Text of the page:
After long discussions and the preparation of several drafts, the government has finally issued Government Regulation No. 71 of 2019 on the Implementation of Electronic Systems and Transactions (“GR 71”), which revokes Government Regulation No. 82 of 2012 on the same subject (“GR 82”).
GR 71 was initially intended only as an amendment to GR 82; however, over time the work was escalated and eventually the end product is a new regulation that revokes and replaces GR 82 altogether.
GR 71 became effective on 10 October (though it was only circulated to the public on 21 October).
GR 71 includes more extensive provisions such as:
- a new concept of Public and Private Electronic System Operators
- new data localization requirements for Public Electronic System Operators
- further elaboration on the deletion of electronic data
- provisions on electronic certificates and electronic reliability certificates
- a new scope of electronic certification services
1. Electronic System Operators
GR 71 classifies electronic system operators into public and private. Public Electronic System Operators are state institutions or other institutions appointed by a state institution that operate an electronic system. Private Electronic System Operators are persons, business entities or communities that operate an electronic system.
The above definition does not include financial sector regulator and supervisor authorities.
Private Electronic System Operators include:
1. Electronic system operators that are supervised by ministers or institutions in accordance with laws and regulations.
2. Electronic system operators that have an online portal, site or application through internet to:
(a) provide, manage, and/or operate offer and/or trade of goods and/or services
(b) provide, manage and/or operate financial transaction services
(c) deliver paid digital material or content through a data network either by way of downloading in a portal/site or email delivery, or through another application to the user’s device
(d) provide, manage, and/or operate communication services in the form of short messages, voice calls, video calls, electronic mail, and online chat in the form of digital platform, networking and social media services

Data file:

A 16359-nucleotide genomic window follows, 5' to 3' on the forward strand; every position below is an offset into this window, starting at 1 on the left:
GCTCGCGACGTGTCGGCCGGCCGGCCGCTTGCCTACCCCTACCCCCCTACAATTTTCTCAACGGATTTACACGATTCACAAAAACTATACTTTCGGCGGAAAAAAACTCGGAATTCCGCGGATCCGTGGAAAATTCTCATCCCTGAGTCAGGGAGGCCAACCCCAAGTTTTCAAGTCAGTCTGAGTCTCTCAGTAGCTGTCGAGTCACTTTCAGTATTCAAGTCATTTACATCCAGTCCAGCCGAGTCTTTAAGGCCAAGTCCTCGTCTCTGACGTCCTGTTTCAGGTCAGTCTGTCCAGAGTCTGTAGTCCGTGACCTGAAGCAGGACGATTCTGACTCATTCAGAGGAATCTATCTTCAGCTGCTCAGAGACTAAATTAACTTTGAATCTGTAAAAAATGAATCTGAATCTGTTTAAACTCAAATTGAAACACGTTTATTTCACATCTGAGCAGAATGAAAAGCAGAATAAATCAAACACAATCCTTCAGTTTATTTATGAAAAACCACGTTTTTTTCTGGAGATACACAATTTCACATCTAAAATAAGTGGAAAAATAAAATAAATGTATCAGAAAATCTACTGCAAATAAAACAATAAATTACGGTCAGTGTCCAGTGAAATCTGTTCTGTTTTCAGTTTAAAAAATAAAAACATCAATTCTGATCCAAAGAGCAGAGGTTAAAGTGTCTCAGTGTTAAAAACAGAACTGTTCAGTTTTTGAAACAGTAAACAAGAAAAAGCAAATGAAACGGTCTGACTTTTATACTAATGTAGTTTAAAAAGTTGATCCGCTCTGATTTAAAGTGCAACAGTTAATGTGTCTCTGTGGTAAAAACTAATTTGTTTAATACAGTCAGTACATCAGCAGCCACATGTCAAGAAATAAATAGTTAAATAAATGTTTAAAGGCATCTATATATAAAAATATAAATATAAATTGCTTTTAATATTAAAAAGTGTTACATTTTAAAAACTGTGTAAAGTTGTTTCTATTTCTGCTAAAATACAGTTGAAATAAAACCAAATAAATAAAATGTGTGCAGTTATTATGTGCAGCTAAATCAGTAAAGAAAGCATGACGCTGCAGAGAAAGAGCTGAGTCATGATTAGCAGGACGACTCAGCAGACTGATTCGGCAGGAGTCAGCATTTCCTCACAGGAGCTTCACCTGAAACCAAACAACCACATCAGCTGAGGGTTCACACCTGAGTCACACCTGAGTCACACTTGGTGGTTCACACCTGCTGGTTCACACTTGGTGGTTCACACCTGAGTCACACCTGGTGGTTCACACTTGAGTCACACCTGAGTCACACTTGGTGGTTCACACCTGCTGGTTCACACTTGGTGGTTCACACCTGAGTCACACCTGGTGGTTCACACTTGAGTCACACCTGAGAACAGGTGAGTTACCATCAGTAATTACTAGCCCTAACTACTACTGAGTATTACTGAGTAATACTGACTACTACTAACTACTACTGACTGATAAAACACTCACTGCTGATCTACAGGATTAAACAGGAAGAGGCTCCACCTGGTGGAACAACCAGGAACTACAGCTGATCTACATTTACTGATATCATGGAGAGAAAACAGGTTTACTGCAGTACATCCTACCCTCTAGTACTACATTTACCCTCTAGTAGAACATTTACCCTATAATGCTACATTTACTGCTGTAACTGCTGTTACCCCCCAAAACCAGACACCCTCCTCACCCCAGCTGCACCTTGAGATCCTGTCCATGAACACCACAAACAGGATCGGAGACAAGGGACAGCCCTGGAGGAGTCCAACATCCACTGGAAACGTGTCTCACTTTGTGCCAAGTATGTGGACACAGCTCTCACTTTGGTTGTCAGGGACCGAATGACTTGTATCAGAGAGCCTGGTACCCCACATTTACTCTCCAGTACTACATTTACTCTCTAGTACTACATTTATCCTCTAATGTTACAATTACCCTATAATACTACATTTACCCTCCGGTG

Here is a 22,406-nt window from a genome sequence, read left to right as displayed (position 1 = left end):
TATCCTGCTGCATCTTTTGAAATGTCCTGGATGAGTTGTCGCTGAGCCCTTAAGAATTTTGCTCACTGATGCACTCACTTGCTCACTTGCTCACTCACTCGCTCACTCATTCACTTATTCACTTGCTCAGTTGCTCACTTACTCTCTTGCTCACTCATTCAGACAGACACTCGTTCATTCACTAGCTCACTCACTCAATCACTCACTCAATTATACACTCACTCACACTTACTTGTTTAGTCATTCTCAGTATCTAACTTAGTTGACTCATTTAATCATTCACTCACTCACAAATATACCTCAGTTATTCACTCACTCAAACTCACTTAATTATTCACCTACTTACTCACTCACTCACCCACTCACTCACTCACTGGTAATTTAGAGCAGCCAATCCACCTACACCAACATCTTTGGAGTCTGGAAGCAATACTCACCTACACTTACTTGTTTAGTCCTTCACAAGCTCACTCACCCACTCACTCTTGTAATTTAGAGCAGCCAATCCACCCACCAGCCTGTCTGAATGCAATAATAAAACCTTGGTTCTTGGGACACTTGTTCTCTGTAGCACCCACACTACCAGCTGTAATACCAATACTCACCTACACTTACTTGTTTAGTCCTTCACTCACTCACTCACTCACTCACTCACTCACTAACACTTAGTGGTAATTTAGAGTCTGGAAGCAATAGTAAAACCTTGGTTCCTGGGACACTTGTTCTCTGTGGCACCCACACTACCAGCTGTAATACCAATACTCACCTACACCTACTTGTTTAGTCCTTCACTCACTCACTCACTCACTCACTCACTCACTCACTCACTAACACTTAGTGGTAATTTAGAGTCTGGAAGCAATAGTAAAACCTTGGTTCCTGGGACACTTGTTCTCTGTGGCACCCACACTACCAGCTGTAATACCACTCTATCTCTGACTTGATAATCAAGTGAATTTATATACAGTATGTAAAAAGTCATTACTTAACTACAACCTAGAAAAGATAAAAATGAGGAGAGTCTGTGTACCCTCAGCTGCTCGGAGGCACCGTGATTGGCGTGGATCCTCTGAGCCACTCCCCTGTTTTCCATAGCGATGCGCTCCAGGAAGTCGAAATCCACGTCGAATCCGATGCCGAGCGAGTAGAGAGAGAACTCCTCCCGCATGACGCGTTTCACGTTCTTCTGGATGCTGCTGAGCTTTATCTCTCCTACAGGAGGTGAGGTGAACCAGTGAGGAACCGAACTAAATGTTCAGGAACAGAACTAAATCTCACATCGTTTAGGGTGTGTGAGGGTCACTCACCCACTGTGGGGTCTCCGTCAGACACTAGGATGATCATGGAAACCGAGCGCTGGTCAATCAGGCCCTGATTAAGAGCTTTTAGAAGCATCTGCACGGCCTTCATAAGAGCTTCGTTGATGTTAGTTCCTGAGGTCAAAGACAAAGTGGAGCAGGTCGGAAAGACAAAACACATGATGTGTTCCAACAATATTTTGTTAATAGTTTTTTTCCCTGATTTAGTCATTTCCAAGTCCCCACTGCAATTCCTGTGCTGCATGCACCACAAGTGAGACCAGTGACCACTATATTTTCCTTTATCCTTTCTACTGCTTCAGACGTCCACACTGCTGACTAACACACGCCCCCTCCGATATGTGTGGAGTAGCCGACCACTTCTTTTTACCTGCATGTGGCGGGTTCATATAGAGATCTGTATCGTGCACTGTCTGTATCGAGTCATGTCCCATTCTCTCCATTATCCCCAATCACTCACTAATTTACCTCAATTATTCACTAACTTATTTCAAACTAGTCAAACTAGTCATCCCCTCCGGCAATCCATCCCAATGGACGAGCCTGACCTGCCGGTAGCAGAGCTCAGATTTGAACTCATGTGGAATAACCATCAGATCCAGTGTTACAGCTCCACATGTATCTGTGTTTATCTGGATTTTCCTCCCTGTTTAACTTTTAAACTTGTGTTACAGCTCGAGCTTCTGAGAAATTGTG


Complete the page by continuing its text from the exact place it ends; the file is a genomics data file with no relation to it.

(e) manage search engine, provide electronic information in the form of text, sound, picture, animation, music, video, movie and games or a combination of any and/or all of them
(f) process personal data for operational activity serving society in relation to electronic transactions
The definition of Private Electronic System Operators and its elucidation is very broad and covers any electronic system operator other than government institutions.
Public and Private Electronic System Operators must register their electronic systems with the Ministry of Communication and Informatics. Unfortunately, there is not yet a clear position on the registration of offshore electronic system operators. GR 71 mandates that there will be a ministerial regulation (to be issued by the Ministry of Communications and Informatics) to further regulate this obligation for electronic system operators to register.
2. Data Localization Requirements
There is no longer the concept of “public services” under GR 71. Based on GR 71, only Public Electronic System Operators must place their electronic systems and data in Indonesia.
Private Electronic System Operators can place their electronic systems and data in or outside of Indonesia, unless otherwise regulated. However, Private Electronic System Operators must allow “supervision” by government agencies, including granting access to the electronic systems and data for monitoring and law enforcement purposes (all of which will be subject to further implementing regulations).
There is no longer a concept of “data categorization” under GR 71, as once included in the working draft of GR 71 to determine the data localization requirements. Consequently, under GR 71, the applicability of the data localization requirements depends on the type of electronic system operators.
Having said that, the term “strategic electronic data” is still mentioned in GR 71 although it is not defined. GR 71 states that as one of the government’s roles on the implementation of electronic systems and transaction, the government stipulates the institutions (a very broad term that can include private companies) that have strategic electronic data that must be protected, including those in the following sectors:
- government administrative
- energy and mineral resources
- health care
- information technology and communication
- other sectors as stipulated by the President
Institutions that are deemed to have strategic electronic data must connect their electronic documents and electronic backup records to a certain data center in the event of an incident that must be reported to the cyber security authority.
There is no definition of “certain data center”, and further clarification is required.
Further provisions on the connectivity obligation are to be regulated by the cyber security authority.
3. Deletion of Electronic Data
GR 71 emphasizes the right to be forgotten provisions that have been stipulated in the EIT Law (i.e., Law No. 11 of 2008 on Electronic Information and Transactions), whereby electronic data that is no longer relevant is deleted. Data deletion consist of (i) electronic data erasure, and (ii) delisting of information from search engine results.